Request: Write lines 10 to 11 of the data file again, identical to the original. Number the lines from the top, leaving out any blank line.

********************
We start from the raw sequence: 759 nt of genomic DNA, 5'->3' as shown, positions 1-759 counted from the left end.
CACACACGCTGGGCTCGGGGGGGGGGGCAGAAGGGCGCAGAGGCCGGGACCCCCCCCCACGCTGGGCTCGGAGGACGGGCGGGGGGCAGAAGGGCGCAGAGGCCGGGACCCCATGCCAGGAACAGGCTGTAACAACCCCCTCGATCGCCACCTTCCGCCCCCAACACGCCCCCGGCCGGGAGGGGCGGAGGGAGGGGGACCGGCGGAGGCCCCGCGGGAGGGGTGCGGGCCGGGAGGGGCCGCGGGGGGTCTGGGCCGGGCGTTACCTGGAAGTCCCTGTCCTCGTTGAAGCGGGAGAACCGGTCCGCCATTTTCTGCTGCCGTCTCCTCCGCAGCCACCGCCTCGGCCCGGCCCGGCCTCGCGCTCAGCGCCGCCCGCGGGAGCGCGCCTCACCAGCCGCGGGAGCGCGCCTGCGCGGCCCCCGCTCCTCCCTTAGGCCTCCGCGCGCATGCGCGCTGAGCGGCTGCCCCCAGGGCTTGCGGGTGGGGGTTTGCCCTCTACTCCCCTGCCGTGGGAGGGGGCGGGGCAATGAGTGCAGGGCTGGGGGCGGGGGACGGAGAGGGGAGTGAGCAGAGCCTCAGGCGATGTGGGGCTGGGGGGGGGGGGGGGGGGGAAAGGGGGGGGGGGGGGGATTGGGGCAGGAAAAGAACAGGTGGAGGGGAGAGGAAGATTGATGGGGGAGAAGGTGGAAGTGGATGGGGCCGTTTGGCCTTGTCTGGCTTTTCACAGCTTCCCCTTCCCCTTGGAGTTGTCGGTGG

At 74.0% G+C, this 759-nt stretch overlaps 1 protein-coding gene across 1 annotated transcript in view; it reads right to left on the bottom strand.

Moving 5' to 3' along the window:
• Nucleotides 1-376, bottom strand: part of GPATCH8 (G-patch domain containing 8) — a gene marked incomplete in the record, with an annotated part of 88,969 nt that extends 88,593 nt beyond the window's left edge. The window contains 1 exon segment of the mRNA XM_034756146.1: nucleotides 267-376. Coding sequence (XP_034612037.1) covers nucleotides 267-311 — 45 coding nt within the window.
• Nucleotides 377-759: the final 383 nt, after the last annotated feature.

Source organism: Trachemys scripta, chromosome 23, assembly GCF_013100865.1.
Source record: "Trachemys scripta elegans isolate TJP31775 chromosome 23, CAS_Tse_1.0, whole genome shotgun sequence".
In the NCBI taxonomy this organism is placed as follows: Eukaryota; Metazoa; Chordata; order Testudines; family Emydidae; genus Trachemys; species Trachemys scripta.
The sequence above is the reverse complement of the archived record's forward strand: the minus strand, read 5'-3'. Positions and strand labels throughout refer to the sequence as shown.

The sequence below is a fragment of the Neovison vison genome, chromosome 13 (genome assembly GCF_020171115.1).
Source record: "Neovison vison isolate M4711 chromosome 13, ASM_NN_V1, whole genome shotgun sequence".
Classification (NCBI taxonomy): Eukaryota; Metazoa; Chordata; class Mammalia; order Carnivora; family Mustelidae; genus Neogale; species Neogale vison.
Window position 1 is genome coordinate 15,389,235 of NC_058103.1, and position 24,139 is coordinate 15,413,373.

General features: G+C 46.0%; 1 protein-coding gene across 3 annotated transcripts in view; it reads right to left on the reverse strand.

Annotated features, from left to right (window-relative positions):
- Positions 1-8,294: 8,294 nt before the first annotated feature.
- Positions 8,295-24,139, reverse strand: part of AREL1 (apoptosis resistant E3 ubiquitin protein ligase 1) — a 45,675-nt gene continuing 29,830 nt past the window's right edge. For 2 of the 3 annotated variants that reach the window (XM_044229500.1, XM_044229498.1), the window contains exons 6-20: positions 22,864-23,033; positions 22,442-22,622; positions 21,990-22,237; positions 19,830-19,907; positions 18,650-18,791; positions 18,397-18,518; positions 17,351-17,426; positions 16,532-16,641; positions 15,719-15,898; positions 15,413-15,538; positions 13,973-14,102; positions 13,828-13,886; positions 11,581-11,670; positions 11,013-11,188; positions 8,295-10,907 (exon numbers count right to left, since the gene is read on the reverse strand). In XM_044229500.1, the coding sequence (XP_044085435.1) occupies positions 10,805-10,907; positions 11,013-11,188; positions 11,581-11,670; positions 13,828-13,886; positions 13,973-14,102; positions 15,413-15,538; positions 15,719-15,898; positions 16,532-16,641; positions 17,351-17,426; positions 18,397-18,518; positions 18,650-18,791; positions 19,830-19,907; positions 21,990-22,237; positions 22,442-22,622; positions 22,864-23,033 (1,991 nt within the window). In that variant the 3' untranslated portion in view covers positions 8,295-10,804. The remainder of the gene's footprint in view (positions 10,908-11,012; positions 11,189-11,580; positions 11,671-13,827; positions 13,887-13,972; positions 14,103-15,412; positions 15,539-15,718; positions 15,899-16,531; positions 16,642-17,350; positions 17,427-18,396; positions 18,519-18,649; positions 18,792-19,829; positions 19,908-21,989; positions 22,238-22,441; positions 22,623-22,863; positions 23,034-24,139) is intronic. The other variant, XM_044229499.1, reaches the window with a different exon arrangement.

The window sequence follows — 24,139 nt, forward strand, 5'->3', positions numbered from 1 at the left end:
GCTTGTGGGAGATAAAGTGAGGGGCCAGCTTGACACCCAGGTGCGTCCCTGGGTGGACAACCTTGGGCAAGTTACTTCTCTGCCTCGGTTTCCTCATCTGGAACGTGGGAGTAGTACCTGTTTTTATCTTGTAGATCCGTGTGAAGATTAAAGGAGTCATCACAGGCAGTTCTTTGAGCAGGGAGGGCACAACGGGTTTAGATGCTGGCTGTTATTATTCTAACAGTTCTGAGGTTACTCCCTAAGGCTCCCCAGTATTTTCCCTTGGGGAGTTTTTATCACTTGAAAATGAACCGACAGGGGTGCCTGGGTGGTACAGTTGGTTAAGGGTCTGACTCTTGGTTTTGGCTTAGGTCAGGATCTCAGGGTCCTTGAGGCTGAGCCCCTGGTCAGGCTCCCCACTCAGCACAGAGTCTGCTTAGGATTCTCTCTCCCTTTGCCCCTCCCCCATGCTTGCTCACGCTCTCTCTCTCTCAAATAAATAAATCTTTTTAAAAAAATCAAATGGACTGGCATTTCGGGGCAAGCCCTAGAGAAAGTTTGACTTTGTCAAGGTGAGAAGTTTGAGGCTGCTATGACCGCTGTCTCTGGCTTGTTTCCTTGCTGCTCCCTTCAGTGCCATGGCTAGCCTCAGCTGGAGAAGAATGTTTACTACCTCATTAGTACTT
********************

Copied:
The sequence above is the reverse complement of the archived record's forward strand: the minus strand, read 5'-3'. Positions and strand labels throughout refer to the sequence as shown.

The sequence below is a fragment of the Neovison vison genome, chromosome 13 (genome assembly GCF_020171115.1).